Taylor Kaplan

Good things, small packages

33 1/3, the ultimate record collector's novella series, turns 10

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arts@sfbg.com

MUSIC In 2004, shortly following the Napster-fueled revolution of file-sharing, the preeminence of the album as popular music's default narrative device was endangered. And forget vinyl; the medium had been left for dead a generation earlier. That year, though, David Barker had an idea.Read more »

Outside Lands 2014: It's Yeezy season

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Were you there? Were you among the approximately 200,000 human bodies smashed together for warmth at Golden Gate Park this past weekend, because you somehow couldn't stand the idea of wearing anything but your midriff-baring tube top with your whimsical animal hat and/or flower crown?

Whether you're recuperating today from 72 hours of partying at Outside Lands or patting yourself on the back from steering clear of the whole thing — here's our critic's take on the weekend's best five sets...and the rest. Check this week's paper (on stands Wednesday) for more live shots. Read more »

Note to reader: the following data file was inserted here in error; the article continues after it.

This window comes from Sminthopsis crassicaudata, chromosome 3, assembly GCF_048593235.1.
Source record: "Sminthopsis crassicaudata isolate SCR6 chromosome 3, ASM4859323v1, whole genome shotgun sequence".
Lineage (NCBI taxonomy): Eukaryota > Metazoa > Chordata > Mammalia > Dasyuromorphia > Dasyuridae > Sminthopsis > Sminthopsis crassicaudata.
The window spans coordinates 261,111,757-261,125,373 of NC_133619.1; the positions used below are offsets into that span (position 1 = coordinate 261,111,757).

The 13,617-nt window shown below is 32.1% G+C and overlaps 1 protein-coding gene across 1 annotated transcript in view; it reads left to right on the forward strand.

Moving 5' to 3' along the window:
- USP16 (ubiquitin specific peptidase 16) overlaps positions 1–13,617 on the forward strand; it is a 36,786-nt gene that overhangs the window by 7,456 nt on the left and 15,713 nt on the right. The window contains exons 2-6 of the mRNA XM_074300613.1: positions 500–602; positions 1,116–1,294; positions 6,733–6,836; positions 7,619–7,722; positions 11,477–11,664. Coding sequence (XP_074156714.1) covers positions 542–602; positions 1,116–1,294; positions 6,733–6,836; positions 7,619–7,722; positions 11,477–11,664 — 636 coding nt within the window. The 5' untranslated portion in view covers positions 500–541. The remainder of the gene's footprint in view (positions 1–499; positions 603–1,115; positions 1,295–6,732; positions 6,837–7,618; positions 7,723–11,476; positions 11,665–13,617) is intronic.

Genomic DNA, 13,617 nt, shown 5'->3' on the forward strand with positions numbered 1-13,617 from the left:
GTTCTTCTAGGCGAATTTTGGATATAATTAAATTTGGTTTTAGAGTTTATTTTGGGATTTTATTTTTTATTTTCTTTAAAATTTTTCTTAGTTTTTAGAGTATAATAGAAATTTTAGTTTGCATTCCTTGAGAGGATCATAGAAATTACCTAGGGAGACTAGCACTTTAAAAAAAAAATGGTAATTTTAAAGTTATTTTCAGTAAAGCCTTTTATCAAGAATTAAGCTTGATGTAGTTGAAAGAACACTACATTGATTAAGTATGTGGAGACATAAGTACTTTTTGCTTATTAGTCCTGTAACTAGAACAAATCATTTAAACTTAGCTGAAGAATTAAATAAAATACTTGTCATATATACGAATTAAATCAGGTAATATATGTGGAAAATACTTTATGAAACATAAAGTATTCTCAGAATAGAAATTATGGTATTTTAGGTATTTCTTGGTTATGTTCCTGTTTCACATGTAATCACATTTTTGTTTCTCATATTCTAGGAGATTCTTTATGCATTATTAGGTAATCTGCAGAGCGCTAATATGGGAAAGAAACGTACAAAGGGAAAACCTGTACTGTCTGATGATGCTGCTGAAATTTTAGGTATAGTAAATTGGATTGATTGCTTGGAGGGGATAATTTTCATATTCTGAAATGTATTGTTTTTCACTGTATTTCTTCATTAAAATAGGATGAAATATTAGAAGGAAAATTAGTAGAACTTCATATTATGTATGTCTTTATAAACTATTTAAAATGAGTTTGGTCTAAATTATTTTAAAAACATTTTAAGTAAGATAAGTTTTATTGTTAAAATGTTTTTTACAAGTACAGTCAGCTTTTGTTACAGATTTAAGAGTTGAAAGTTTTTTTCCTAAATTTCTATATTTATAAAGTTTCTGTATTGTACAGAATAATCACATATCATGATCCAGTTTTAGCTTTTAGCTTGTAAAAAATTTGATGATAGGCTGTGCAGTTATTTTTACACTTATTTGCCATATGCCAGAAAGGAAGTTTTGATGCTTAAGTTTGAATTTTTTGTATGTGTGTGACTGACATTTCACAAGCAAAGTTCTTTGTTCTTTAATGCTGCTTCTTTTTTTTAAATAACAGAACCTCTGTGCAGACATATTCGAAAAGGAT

Find some poetry

Sun Kil Moon's Mark Kozelek grapples with life and death on his rawest, most intimate album yet

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Pixies 2.0

The alt-rock forefathers forge ahead with new material — and without Kim Deal

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There's something to be said for recording four great, distinctive albums, and quitting while you're ahead. This live-fast/die-fast approach worked wonders for the Velvet Underground's legacy and influence, and one might say it served the Pixies' notoriously frenetic rock explorations equally well.Read more »

The worst music beats the best bomb: A conversation with legendary composer Van Dyke Parks

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“Yours falsely!” Van Dyke Parks chimes, as he picks up the phone at home in Pasadena, where the weather is “room temperature.” He adds, “all we have is the attorneys. Get rid of them, and we can have another perfect day.” Read more »

Year in Music 2013: Taylor Kaplan's top 10s

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Albums

1. My Bloody Valentine: m b v

2. Dean Blunt: The Redeemer

3. Julia Holter: Loud City Song

4. No Joy: Wait to Pleasure

5. Oneohtrix Point Never: R Plus Seven
Read more »

Blitzkrieg what?

Party captain Andrew W.K. and Marky Ramone carry on the Ramones legacy

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arts@sfbg.com

MUSIC The progression of party-rock champion Andrew W.K.'s career reads less like a linear trajectory than a whirlwind of bizarre, hilarious, and downright enviable undertakings. After he started out as a keyboardist in New York's avant-garde circles, and built his reputation with a handful of ecstatic butt-rock records (most notably 2001's I Get Wet, featuring that iconic nosebleed on its cover), W.K.'s biography plunged into full-on chaos mode.Read more »